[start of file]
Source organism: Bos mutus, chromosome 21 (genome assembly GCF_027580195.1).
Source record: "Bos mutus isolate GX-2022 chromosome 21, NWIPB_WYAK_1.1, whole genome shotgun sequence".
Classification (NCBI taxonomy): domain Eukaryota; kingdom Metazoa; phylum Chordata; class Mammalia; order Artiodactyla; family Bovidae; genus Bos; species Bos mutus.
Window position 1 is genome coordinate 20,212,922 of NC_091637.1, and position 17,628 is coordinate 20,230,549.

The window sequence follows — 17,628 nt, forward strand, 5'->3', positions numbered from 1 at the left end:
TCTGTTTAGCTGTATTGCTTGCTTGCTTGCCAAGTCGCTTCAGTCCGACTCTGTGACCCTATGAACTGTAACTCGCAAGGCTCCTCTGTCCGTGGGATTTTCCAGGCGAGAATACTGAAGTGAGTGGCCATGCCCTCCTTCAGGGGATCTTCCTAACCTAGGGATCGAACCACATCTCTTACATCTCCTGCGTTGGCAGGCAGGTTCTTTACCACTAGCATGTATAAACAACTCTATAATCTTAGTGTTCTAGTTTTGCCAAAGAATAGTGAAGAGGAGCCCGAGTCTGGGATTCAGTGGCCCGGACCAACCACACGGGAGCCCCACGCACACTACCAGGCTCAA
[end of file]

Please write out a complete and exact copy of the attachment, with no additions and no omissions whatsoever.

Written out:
Source organism: Bos mutus, chromosome 21 (genome assembly GCF_027580195.1).
Source record: "Bos mutus isolate GX-2022 chromosome 21, NWIPB_WYAK_1.1, whole genome shotgun sequence".
Classification (NCBI taxonomy): domain Eukaryota; kingdom Metazoa; phylum Chordata; class Mammalia; order Artiodactyla; family Bovidae; genus Bos; species Bos mutus.
Window position 1 is genome coordinate 20,212,922 of NC_091637.1, and position 17,628 is coordinate 20,230,549.

The window sequence follows — 17,628 nt, forward strand, 5'->3', positions numbered from 1 at the left end:
TCTGTTTAGCTGTATTGCTTGCTTGCTTGCCAAGTCGCTTCAGTCCGACTCTGTGACCCTATGAACTGTAACTCGCAAGGCTCCTCTGTCCGTGGGATTTTCCAGGCGAGAATACTGAAGTGAGTGGCCATGCCCTCCTTCAGGGGATCTTCCTAACCTAGGGATCGAACCACATCTCTTACATCTCCTGCGTTGGCAGGCAGGTTCTTTACCACTAGCATGTATAAACAACTCTATAATCTTAGTGTTCTAGTTTTGCCAAAGAATAGTGAAGAGGAGCCCGAGTCTGGGATTCAGTGGCCCGGACCAACCACACGGGAGCCCCACGCACACTACCAGGCTCAA